Looking for the Right Balance:Consideration of Exercise Approaches in the Menopause Transition, Healthy Ageing and Early Falls Prevention

Stephanie Fu (2011). Looking for the Right Balance:Consideration of Exercise Approaches in the Menopause Transition, Healthy Ageing and Early Falls Prevention PhD Thesis, School of Health & Rehabilitation Sciences, The University of Queensland.

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Author Stephanie Fu
Thesis Title Looking for the Right Balance:Consideration of Exercise Approaches in the Menopause Transition, Healthy Ageing and Early Falls Prevention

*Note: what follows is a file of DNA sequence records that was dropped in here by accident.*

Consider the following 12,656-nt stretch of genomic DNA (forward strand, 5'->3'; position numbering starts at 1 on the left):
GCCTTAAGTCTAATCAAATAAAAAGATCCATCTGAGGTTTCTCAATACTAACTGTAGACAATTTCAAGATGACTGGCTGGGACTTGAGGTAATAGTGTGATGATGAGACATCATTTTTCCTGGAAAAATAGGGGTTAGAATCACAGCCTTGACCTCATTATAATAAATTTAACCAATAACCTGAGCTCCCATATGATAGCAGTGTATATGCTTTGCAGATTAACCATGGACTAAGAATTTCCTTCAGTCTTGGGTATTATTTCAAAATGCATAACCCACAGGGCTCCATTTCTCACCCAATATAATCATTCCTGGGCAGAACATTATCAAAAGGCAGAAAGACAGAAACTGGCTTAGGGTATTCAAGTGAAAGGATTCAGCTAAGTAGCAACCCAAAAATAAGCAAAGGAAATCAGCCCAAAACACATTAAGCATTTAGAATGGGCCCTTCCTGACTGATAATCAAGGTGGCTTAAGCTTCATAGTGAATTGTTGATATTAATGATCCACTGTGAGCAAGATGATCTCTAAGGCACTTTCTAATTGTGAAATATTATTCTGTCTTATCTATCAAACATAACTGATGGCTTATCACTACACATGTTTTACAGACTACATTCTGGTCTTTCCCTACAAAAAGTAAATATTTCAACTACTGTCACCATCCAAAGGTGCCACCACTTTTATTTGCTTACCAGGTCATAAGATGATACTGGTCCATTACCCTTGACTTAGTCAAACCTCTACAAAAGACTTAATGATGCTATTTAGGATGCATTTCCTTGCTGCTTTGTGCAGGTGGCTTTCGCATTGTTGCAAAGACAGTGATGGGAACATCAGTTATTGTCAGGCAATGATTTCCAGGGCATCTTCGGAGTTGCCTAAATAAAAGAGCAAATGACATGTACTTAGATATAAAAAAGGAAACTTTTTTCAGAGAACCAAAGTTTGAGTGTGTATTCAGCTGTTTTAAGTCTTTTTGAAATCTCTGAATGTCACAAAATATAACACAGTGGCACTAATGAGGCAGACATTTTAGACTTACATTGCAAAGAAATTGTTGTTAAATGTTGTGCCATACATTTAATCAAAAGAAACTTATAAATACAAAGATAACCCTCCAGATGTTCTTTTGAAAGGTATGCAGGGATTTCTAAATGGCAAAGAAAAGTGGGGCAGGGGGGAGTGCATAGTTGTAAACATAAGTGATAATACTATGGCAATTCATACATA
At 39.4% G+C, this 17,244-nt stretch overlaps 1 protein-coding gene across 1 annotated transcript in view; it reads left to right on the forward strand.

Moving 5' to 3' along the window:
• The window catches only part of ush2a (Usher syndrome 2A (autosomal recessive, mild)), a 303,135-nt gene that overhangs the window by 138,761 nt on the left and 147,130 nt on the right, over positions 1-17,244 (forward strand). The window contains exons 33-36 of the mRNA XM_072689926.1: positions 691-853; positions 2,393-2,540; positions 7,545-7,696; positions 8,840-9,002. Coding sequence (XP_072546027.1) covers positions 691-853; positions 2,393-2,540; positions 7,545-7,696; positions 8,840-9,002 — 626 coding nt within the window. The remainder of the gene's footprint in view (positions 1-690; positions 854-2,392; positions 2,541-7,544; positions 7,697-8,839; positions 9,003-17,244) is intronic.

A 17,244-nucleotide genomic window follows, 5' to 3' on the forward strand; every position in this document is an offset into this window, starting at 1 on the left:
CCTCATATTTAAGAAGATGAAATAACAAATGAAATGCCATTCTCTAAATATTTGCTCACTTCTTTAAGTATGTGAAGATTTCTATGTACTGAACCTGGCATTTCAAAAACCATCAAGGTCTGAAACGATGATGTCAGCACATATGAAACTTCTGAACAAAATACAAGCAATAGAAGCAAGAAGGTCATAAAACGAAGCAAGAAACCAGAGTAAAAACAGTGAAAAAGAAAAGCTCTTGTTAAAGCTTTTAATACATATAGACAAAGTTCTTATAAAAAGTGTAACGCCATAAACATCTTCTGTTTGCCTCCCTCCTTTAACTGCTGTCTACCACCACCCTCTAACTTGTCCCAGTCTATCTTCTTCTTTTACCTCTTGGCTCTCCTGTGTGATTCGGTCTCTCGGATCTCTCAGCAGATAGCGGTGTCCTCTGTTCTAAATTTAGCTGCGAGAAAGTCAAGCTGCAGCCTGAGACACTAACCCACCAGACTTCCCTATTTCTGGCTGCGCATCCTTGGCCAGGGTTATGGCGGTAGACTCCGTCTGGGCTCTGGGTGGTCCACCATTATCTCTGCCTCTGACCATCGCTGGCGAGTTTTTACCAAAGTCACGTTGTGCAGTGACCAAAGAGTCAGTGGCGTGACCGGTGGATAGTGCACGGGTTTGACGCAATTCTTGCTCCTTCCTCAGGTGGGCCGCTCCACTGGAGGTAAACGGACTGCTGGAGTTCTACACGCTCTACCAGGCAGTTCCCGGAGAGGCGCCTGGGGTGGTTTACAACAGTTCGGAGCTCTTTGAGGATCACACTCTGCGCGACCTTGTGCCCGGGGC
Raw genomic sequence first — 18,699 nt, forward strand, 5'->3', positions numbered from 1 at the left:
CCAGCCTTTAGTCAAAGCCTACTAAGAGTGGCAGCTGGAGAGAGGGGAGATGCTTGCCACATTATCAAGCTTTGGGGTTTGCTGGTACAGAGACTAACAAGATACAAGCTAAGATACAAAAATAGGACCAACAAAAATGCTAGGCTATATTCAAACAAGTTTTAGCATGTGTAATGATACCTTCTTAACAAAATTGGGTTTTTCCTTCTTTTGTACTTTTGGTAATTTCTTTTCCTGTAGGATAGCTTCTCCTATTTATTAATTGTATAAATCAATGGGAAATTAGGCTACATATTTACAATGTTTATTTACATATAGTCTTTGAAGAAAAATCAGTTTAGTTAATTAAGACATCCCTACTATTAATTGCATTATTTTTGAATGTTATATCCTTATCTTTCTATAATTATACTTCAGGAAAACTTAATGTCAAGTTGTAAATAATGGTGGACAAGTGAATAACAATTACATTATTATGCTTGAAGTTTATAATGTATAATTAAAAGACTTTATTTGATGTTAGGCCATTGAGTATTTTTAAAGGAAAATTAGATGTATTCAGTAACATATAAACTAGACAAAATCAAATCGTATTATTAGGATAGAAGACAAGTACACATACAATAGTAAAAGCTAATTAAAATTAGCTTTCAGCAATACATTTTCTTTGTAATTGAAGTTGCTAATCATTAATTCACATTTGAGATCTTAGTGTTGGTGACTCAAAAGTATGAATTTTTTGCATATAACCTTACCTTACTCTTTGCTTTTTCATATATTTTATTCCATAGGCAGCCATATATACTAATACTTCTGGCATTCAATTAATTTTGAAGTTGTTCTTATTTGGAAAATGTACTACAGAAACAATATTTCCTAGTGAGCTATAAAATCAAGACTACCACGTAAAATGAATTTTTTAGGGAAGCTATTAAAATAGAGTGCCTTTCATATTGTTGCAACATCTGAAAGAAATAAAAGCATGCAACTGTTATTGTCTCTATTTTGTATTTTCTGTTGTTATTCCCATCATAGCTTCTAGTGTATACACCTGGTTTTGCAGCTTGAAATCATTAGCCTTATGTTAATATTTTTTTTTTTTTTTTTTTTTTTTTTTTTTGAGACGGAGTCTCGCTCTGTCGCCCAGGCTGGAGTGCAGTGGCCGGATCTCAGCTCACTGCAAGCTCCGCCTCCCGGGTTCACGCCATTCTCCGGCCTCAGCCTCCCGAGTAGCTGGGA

School, Centre or Institute School of Health & Rehabilitation Sciences
Institution The University of Queensland
Publication date 2011-06
Thesis type PhD Thesis
Supervisor Dr Jennifer Nitz
Dr Nancy Low Choy
Total pages 225
Total colour pages 32
Total black and white pages 193
Language eng
Subjects 11 Medical and Health Sciences